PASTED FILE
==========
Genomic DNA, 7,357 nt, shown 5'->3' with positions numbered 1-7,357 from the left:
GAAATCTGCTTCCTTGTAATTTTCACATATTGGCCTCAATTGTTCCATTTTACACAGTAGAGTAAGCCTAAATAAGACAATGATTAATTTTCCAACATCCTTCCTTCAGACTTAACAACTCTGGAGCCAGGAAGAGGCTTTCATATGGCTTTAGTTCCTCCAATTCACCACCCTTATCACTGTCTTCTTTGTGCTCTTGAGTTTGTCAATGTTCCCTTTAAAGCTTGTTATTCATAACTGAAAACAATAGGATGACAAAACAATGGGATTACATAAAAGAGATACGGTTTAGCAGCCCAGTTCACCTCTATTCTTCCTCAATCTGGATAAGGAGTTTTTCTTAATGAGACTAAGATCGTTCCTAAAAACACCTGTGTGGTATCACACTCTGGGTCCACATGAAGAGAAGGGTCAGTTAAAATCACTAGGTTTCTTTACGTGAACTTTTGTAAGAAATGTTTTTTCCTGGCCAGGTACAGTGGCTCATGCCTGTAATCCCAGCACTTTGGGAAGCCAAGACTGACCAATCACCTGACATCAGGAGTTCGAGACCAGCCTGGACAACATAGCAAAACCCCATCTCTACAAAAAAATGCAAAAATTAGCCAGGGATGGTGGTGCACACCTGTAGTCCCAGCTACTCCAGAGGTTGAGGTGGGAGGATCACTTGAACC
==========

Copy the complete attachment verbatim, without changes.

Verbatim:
Genomic DNA, 7,357 nt, shown 5'->3' with positions numbered 1-7,357 from the left:
GAAATCTGCTTCCTTGTAATTTTCACATATTGGCCTCAATTGTTCCATTTTACACAGTAGAGTAAGCCTAAATAAGACAATGATTAATTTTCCAACATCCTTCCTTCAGACTTAACAACTCTGGAGCCAGGAAGAGGCTTTCATATGGCTTTAGTTCCTCCAATTCACCACCCTTATCACTGTCTTCTTTGTGCTCTTGAGTTTGTCAATGTTCCCTTTAAAGCTTGTTATTCATAACTGAAAACAATAGGATGACAAAACAATGGGATTACATAAAAGAGATACGGTTTAGCAGCCCAGTTCACCTCTATTCTTCCTCAATCTGGATAAGGAGTTTTTCTTAATGAGACTAAGATCGTTCCTAAAAACACCTGTGTGGTATCACACTCTGGGTCCACATGAAGAGAAGGGTCAGTTAAAATCACTAGGTTTCTTTACGTGAACTTTTGTAAGAAATGTTTTTTCCTGGCCAGGTACAGTGGCTCATGCCTGTAATCCCAGCACTTTGGGAAGCCAAGACTGACCAATCACCTGACATCAGGAGTTCGAGACCAGCCTGGACAACATAGCAAAACCCCATCTCTACAAAAAAATGCAAAAATTAGCCAGGGATGGTGGTGCACACCTGTAGTCCCAGCTACTCCAGAGGTTGAGGTGGGAGGATCACTTGAACC